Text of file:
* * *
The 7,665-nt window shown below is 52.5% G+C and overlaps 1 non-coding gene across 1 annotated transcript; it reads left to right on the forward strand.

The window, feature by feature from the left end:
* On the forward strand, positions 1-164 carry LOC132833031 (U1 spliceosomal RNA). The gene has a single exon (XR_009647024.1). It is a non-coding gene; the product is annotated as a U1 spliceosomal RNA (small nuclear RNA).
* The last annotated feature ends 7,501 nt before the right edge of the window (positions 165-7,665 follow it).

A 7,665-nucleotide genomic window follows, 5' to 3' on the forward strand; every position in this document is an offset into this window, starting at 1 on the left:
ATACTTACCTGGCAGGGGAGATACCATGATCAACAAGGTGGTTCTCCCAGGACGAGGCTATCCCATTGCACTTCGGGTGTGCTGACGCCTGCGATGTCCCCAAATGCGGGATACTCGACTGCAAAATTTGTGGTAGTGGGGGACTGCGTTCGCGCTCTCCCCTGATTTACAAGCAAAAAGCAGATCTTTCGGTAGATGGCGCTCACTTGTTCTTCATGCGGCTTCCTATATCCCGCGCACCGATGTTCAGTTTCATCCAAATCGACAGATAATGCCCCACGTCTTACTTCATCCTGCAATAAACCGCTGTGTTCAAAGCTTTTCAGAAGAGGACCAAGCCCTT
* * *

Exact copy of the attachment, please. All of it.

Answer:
The 7,665-nt window shown below is 52.5% G+C and overlaps 1 non-coding gene across 1 annotated transcript; it reads left to right on the forward strand.

The window, feature by feature from the left end:
* On the forward strand, positions 1-164 carry LOC132833031 (U1 spliceosomal RNA). The gene has a single exon (XR_009647024.1). It is a non-coding gene; the product is annotated as a U1 spliceosomal RNA (small nuclear RNA).
* The last annotated feature ends 7,501 nt before the right edge of the window (positions 165-7,665 follow it).

A 7,665-nucleotide genomic window follows, 5' to 3' on the forward strand; every position in this document is an offset into this window, starting at 1 on the left:
ATACTTACCTGGCAGGGGAGATACCATGATCAACAAGGTGGTTCTCCCAGGACGAGGCTATCCCATTGCACTTCGGGTGTGCTGACGCCTGCGATGTCCCCAAATGCGGGATACTCGACTGCAAAATTTGTGGTAGTGGGGGACTGCGTTCGCGCTCTCCCCTGATTTACAAGCAAAAAGCAGATCTTTCGGTAGATGGCGCTCACTTGTTCTTCATGCGGCTTCCTATATCCCGCGCACCGATGTTCAGTTTCATCCAAATCGACAGATAATGCCCCACGTCTTACTTCATCCTGCAATAAACCGCTGTGTTCAAAGCTTTTCAGAAGAGGACCAAGCCCTT